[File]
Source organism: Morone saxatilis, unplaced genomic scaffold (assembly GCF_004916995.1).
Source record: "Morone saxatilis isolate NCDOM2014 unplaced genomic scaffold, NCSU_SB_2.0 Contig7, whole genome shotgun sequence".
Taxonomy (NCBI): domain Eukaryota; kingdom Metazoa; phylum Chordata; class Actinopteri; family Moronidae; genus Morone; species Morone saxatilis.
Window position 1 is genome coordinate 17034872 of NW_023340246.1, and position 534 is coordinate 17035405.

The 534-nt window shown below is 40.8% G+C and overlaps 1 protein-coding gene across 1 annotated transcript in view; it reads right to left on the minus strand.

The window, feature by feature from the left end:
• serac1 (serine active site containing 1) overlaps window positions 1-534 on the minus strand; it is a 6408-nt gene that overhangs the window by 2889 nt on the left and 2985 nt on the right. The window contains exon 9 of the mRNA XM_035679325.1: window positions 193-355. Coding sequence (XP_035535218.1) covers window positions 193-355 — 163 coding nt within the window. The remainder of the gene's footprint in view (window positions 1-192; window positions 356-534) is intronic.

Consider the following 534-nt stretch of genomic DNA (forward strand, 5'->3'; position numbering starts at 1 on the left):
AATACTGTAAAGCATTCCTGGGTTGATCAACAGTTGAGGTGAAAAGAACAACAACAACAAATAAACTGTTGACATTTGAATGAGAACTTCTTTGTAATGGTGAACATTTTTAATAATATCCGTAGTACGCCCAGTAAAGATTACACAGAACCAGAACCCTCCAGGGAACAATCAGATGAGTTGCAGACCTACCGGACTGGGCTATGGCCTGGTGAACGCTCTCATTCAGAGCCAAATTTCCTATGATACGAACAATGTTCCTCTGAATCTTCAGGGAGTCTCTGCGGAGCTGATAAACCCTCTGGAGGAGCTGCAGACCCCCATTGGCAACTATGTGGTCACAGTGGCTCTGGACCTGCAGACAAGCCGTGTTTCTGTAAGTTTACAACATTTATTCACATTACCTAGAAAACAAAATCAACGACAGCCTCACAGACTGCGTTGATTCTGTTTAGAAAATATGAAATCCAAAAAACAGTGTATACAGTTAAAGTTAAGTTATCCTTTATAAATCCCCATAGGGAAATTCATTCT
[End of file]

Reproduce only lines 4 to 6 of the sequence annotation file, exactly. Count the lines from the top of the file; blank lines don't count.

Window position 1 is genome coordinate 17034872 of NW_023340246.1, and position 534 is coordinate 17035405.

The 534-nt window shown below is 40.8% G+C and overlaps 1 protein-coding gene across 1 annotated transcript in view; it reads right to left on the minus strand.

The window, feature by feature from the left end: